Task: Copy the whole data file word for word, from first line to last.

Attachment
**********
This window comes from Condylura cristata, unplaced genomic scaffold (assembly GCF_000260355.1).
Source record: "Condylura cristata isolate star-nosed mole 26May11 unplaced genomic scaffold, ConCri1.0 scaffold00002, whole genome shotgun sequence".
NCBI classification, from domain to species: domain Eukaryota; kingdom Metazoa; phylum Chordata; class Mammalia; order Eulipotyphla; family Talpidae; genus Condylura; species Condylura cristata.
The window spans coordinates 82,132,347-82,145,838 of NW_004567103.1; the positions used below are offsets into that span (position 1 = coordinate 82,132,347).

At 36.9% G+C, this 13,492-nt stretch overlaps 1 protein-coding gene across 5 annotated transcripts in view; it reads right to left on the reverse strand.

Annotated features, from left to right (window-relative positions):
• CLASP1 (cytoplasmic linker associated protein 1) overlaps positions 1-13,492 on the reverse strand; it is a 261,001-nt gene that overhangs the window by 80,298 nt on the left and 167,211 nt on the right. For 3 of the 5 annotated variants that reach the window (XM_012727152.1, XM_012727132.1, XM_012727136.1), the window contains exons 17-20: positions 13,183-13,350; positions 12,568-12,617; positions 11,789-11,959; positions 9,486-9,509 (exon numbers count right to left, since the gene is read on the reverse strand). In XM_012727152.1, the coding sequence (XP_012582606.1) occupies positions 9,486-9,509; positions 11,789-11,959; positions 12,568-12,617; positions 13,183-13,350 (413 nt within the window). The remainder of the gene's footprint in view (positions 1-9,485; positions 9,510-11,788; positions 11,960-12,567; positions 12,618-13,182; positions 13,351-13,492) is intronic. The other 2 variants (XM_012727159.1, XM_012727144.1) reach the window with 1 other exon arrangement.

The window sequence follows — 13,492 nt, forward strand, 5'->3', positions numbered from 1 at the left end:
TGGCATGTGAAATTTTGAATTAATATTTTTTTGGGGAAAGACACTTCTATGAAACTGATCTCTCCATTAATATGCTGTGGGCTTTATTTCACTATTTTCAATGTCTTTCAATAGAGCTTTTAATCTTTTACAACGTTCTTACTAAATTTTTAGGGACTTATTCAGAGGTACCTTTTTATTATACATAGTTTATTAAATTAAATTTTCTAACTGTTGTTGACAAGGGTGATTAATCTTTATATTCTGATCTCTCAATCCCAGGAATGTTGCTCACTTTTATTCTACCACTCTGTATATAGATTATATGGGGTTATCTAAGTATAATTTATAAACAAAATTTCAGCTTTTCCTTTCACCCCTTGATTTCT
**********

This window comes from Condylura cristata, unplaced genomic scaffold (assembly GCF_000260355.1).
Source record: "Condylura cristata isolate star-nosed mole 26May11 unplaced genomic scaffold, ConCri1.0 scaffold00002, whole genome shotgun sequence".
NCBI classification, from domain to species: domain Eukaryota; kingdom Metazoa; phylum Chordata; class Mammalia; order Eulipotyphla; family Talpidae; genus Condylura; species Condylura cristata.
The window spans coordinates 82,132,347-82,145,838 of NW_004567103.1; the positions used below are offsets into that span (position 1 = coordinate 82,132,347).

At 36.9% G+C, this 13,492-nt stretch overlaps 1 protein-coding gene across 5 annotated transcripts in view; it reads right to left on the reverse strand.

Annotated features, from left to right (window-relative positions):
• CLASP1 (cytoplasmic linker associated protein 1) overlaps positions 1-13,492 on the reverse strand; it is a 261,001-nt gene that overhangs the window by 80,298 nt on the left and 167,211 nt on the right. For 3 of the 5 annotated variants that reach the window (XM_012727152.1, XM_012727132.1, XM_012727136.1), the window contains exons 17-20: positions 13,183-13,350; positions 12,568-12,617; positions 11,789-11,959; positions 9,486-9,509 (exon numbers count right to left, since the gene is read on the reverse strand). In XM_012727152.1, the coding sequence (XP_012582606.1) occupies positions 9,486-9,509; positions 11,789-11,959; positions 12,568-12,617; positions 13,183-13,350 (413 nt within the window). The remainder of the gene's footprint in view (positions 1-9,485; positions 9,510-11,788; positions 11,960-12,567; positions 12,618-13,182; positions 13,351-13,492) is intronic. The other 2 variants (XM_012727159.1, XM_012727144.1) reach the window with 1 other exon arrangement.

The window sequence follows — 13,492 nt, forward strand, 5'->3', positions numbered from 1 at the left end:
TGGCATGTGAAATTTTGAATTAATATTTTTTTGGGGAAAGACACTTCTATGAAACTGATCTCTCCATTAATATGCTGTGGGCTTTATTTCACTATTTTCAATGTCTTTCAATAGAGCTTTTAATCTTTTACAACGTTCTTACTAAATTTTTAGGGACTTATTCAGAGGTACCTTTTTATTATACATAGTTTATTAAATTAAATTTTCTAACTGTTGTTGACAAGGGTGATTAATCTTTATATTCTGATCTCTCAATCCCAGGAATGTTGCTCACTTTTATTCTACCACTCTGTATATAGATTATATGGGGTTATCTAAGTATAATTTATAAACAAAATTTCAGCTTTTCCTTTCACCCCTTGATTTCT